Possibly the most common problem after contract award is the business not being paid. Sometimes this can be due to deliberate delay on the part of the customer, either as a result of policy or perhaps because they have cash flow problems. Occasionally the customer may have become insolvent and ceased trading. However in most non-payment situations these factors do not apply. The most common scenario when payment is being withheld is where the non-paying customer has some gripe about the product or service provision.  It may be based on a genuine defective product or service but it is not usually as simple as that. Most often there is some other problem in the contractual relationship which has led the customer to feel justified in withholding payment.

On one sense it doesn’t matter who is ‘right’ in this situation – the bottom line is that the supplier is not being paid. The purpose of this series of articles is to identify common causes of contractual problems and provide some tips on how to avoid them – and hopefully ensure that payment problems do not arise. The  situations dealt with often end up in court but in any event can prove expensive in terms of additional costs, delays, distraction of key personnel from running the business – and then of course there is the ruining of your relationship with the customer – and especially nowadays possibly of also the ruining of your  reputation in the market place.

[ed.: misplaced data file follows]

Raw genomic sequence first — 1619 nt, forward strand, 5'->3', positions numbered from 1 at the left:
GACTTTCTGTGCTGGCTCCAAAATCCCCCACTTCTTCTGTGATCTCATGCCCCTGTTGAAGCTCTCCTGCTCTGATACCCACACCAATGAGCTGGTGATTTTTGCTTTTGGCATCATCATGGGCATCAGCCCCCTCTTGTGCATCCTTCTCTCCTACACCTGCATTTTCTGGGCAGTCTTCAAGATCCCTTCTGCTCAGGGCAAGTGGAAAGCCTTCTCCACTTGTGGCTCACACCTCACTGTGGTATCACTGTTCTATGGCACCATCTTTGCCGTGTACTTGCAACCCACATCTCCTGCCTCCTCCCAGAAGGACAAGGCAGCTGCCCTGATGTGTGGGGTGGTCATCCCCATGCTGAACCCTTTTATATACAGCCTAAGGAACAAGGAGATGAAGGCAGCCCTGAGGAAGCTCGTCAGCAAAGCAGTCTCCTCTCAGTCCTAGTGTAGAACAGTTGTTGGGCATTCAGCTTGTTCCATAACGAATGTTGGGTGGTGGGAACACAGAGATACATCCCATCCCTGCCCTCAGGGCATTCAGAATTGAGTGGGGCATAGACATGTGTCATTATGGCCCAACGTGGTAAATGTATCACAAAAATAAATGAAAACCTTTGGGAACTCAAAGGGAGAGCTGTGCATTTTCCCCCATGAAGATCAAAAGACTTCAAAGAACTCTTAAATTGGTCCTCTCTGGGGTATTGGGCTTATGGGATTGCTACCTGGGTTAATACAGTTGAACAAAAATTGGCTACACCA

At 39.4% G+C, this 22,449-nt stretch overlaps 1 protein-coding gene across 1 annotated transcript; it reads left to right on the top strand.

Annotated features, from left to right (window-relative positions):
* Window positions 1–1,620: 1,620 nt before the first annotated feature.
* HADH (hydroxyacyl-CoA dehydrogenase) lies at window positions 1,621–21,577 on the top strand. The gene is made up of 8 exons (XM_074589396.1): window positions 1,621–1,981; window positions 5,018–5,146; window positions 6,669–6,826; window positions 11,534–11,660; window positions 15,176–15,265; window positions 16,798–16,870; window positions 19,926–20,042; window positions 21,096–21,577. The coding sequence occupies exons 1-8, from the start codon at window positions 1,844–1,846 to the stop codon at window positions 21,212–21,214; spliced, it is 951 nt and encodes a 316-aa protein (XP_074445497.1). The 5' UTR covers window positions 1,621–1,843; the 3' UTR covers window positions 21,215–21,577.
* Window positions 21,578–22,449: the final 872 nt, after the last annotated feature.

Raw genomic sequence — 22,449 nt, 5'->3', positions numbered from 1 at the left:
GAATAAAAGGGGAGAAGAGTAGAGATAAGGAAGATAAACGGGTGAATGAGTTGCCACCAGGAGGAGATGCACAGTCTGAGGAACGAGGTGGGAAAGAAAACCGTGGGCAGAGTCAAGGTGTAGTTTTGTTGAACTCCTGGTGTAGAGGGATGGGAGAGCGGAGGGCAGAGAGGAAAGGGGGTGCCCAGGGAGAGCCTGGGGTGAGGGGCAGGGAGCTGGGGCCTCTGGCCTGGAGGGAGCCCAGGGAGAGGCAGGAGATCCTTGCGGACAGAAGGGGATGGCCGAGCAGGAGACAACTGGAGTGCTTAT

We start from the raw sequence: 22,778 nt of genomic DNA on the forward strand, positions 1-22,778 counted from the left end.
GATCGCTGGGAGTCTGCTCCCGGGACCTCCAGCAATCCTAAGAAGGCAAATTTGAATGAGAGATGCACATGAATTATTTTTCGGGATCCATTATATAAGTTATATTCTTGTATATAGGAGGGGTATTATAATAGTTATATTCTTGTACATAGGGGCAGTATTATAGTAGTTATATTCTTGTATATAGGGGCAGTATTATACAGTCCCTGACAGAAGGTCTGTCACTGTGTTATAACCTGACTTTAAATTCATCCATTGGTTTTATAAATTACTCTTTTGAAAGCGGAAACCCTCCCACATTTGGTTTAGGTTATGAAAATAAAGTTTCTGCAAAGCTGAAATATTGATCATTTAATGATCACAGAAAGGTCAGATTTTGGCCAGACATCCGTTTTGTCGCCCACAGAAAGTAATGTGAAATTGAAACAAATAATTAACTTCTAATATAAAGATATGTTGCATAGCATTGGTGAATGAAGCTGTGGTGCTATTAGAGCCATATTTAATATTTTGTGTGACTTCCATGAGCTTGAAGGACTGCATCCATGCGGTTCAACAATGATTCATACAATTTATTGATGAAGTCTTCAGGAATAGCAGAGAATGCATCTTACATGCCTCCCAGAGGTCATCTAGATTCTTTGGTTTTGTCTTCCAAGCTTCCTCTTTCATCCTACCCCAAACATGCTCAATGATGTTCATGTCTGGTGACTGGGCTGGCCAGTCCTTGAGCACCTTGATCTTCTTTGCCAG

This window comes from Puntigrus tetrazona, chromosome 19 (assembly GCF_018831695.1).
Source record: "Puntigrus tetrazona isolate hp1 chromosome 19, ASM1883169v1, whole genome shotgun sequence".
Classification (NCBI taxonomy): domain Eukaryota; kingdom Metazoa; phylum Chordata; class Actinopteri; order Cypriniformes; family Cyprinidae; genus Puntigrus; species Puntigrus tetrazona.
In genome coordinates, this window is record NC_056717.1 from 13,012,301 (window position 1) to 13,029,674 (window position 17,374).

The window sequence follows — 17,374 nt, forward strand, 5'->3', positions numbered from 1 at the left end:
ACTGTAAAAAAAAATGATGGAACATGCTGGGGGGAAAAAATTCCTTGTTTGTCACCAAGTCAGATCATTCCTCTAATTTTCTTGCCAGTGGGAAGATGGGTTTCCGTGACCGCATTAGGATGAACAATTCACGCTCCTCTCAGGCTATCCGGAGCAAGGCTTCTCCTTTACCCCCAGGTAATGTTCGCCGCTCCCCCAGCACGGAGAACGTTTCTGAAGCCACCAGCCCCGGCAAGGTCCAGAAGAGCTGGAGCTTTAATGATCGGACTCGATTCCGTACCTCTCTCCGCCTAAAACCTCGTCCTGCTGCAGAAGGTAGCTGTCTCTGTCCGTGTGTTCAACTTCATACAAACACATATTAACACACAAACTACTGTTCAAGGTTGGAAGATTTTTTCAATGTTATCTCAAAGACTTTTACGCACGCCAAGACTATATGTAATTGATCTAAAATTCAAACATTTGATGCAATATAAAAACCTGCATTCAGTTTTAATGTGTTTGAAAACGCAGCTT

There is a follow-up question unfortunately – ‘what do I do if despite having taken every step possible I have still not been paid?’ “Getting paid” will be the subject of future articles!

The first of the ‘costly disagreement ‘  risks is…

Different understandings of what is to be provided

This is very common. People get so excited with landing the contract and assume that the other party’s perception of the details are the same as theirs. Risk is heightened when there is a period of ‘evolving’ of the details of the contract. There may have been an initial enquiry, an indicative quotation and then a series of emails and/or telephone conversations when the details of exactly what is to be provided – when, how, for how much – are thrashed out. Too often there is no one document which captures all this ‘evolution’ and sets out clearly the final agreed version of the contract.

It is strongly advised that to avoid any later difference in perception of the details of the contract or on what terms and conditions it has been created, you should always try to have the last word, by which I mean send out an order confirmation or letter of engagement after the customer and you have agreed all the details. In this letter or email you set out the finally agreed version and you play back the whole description of what is to be done, when, for how much – indeed everything about the contract which is unique to this contract. By all means incorporate as annexures other documents which you are content be included – such as program plans, specifications etc – but enclose copes or describe them comprehensively so that there is no room for later doubt as to which documents or versions thereof apply.

If you do this:-

a) it should flush out any misunderstanding or difference in perception right at the outset of the contract, before work has started and costs incurred;

b) it provides a firm baseline against which any later agreed changes can be measured, thus protecting against the ‘moving goalposts’ scenario; and

c) should the customer still at a future time try to challenge any aspect of the agreement, you have a solid piece of evidence to place before a judge or arbitrator and which the customer will have great difficulty in successfully challenging.

Nothing in this awareness article is intended as legal advice. If you have a specific legal requirement or query you should consult a solicitor directly.